Assets and infrastructure
The past year has been notable not only for the infrastructure projects we have delivered but also for the way we have delivered them.
In 2020/21, we progressed and delivered almost all of our water supply augmentation projects, adding to Auckland’s supply capacity by more than 100 million litres per day (MLD) at an investment of $224 million. While these were in response to the 2019/20 drought, they will also boost the region’s overall resilience during the coming years.
In addition, we advanced several of our long-term projects across Auckland:
The scale of our infrastructure programme is enormous, as it should be, to cater for a growing population. This carries huge implications for increased emissions as we continue to build new installations. So our focus in the past year has also been on understanding, designing and delivering low-carbon infrastructure through our Enterprise Model approach to integrated programme delivery. This is also aligned with our 40:20:20 vision for reducing carbon in infrastructure by 40%; reducing cost by 20%; and improving health and safety outcomes by 20% by 2025.
Our efforts in this area have been recognised in a recent report by the UK’s Construction Leadership Council (CLC) as an international best-practice example, highlighting our Enterprise Model as a climate-friendly approach to infrastructure delivery.
There is considerable intensification occurring in our eastern and central-city catchments. The Tamaki Regeneration Company (TRC) and Kāinga Ora are increasing the number of homes significantly in the Tāmaki, Glen Innes and Panmure areas in the east, and Mt Roskill, Ōwairaka and Oranga more centrally. They are targeting at least a threefold increase in dwelling numbers while they maintain the existing social housing stock in the area and provide additional housing for rent and private sale.
We have been working with these two organisations, specifically in managing wastewater capacity, to mitigate any adverse effects of the redevelopment on our network and the environment. Since the wastewater flows from this area are highly influenced by wet weather, we are planning to replace old wastewater pipes that connect each house to our network as well as investigate potential improvements to the public water and wastewater networks.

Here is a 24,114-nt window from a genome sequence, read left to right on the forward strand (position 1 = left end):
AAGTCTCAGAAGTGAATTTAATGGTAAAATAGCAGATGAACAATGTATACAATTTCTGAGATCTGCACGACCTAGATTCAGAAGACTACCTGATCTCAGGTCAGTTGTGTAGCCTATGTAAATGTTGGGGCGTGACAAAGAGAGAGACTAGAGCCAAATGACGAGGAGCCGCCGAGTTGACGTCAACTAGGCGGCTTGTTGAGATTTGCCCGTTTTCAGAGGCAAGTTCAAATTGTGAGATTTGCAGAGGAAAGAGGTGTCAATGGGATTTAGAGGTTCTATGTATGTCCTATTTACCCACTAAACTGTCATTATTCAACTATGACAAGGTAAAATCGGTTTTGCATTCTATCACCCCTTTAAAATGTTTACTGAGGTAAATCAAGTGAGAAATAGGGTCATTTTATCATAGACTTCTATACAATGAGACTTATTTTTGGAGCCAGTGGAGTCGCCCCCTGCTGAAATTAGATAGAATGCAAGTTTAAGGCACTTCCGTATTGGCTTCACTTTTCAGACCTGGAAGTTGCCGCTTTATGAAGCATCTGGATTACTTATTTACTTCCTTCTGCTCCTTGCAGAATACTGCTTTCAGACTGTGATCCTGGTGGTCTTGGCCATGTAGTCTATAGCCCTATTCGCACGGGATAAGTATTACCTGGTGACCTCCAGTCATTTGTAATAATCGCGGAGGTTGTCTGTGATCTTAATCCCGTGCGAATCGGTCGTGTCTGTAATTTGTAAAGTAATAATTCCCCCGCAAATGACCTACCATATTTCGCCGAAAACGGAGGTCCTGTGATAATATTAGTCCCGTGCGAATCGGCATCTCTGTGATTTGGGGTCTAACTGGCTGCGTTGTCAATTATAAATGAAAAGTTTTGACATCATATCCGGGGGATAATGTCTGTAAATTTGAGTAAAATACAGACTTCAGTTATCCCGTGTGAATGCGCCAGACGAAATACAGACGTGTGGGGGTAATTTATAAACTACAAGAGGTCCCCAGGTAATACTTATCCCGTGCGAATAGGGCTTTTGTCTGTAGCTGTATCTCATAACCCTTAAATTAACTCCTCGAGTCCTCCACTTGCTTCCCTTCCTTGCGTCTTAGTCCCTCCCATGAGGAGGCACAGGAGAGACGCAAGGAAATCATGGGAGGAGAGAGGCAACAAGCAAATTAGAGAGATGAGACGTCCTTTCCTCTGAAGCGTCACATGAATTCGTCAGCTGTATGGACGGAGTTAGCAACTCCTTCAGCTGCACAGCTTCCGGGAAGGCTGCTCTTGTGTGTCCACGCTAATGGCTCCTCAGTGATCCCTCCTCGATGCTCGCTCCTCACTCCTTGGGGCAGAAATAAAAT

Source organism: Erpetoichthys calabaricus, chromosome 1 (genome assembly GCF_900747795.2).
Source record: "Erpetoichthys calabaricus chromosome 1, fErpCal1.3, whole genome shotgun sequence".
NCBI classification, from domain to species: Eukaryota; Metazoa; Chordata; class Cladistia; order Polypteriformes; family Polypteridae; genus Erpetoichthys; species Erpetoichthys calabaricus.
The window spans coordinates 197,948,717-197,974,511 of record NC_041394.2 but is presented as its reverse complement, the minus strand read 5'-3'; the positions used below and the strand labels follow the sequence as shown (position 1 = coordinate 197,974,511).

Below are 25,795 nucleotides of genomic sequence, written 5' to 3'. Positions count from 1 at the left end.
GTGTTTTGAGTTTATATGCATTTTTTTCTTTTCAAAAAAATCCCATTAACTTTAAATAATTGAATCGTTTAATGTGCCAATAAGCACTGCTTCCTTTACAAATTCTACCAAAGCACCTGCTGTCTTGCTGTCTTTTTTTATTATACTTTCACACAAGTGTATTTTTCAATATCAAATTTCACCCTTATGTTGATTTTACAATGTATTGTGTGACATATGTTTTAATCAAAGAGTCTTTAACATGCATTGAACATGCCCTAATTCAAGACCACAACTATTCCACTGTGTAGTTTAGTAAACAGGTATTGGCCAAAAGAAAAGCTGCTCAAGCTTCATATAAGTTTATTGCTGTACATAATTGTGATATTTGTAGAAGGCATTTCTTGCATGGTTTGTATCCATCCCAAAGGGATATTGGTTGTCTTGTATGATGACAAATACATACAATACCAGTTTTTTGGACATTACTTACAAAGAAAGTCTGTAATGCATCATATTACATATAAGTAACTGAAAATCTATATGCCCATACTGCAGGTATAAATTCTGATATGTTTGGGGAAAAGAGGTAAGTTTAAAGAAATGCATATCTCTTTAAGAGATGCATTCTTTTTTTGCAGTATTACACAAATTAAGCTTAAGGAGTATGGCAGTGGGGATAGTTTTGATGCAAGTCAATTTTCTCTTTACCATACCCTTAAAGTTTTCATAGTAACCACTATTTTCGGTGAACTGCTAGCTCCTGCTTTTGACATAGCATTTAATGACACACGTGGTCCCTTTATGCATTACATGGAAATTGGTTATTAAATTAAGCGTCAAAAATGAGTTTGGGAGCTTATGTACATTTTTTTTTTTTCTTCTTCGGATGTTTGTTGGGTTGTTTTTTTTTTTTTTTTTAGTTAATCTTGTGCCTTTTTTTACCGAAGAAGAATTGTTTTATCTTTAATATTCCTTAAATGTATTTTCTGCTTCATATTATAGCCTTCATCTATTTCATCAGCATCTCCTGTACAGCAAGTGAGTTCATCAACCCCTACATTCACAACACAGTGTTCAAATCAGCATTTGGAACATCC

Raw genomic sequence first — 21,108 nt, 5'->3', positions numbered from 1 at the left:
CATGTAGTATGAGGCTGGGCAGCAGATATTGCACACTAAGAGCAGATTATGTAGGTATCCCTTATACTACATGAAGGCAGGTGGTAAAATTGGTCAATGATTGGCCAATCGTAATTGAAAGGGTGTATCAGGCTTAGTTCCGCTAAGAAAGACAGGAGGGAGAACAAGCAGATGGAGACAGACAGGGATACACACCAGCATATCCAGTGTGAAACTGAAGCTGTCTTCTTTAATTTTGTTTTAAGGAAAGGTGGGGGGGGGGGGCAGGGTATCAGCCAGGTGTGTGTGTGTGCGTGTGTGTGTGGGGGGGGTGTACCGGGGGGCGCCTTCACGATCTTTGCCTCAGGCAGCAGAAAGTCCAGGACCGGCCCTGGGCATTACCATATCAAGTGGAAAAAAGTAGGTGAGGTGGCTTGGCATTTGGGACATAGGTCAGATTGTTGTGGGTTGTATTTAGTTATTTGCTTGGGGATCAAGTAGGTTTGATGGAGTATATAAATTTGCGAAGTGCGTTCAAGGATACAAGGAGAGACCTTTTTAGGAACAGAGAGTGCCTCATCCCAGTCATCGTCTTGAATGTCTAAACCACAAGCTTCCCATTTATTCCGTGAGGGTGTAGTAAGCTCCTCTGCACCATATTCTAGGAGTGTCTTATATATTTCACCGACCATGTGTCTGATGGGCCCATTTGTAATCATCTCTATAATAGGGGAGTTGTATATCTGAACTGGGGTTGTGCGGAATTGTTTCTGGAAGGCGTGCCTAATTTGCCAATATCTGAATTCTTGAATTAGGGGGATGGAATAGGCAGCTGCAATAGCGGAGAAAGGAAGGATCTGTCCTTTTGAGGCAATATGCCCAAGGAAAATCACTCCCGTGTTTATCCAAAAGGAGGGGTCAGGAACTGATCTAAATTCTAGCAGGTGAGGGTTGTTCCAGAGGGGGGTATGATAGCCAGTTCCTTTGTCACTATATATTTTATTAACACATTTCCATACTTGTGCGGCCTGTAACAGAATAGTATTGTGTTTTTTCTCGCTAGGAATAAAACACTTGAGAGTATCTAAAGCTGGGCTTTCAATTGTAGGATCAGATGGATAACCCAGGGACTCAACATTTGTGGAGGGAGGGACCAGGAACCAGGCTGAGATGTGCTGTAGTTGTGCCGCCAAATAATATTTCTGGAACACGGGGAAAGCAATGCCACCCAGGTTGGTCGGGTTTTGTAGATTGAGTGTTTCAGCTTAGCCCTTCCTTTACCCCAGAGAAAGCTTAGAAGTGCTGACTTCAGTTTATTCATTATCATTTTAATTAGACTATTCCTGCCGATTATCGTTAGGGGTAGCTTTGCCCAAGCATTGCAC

Our customers expect safe and reliable services every day. This means investing sufficiently so our water and wastewater networks can withstand disruptions and operate with minimal impact on our customers or the environment.
To build a resilient water and wastewater system, and ensure reliability of service, we will invest about $10.2 billion in renewing and upgrading critical assets over the next 20 years. This is a significantly higher investment in renewals than ever before and makes up almost half of the total investment allocated in our latest asset management plan.
This investment is also a reflection of the shift towards a proactive rather than reactive asset renewal strategy and will result in improved service levels. A proactive renewal strategy will lead to leakage reduction in the water network and infiltration reduction in the wastewater network, preserving water as well as network and treatment capacity for customers. An analysis of our operations by the Water Industry Commission of Scotland in 2020 concluded that proactive renewal of assets generally lead to lower operating costs and more efficient delivery of services in the long term. Find the detailed renewal programme in our latest asset management plan.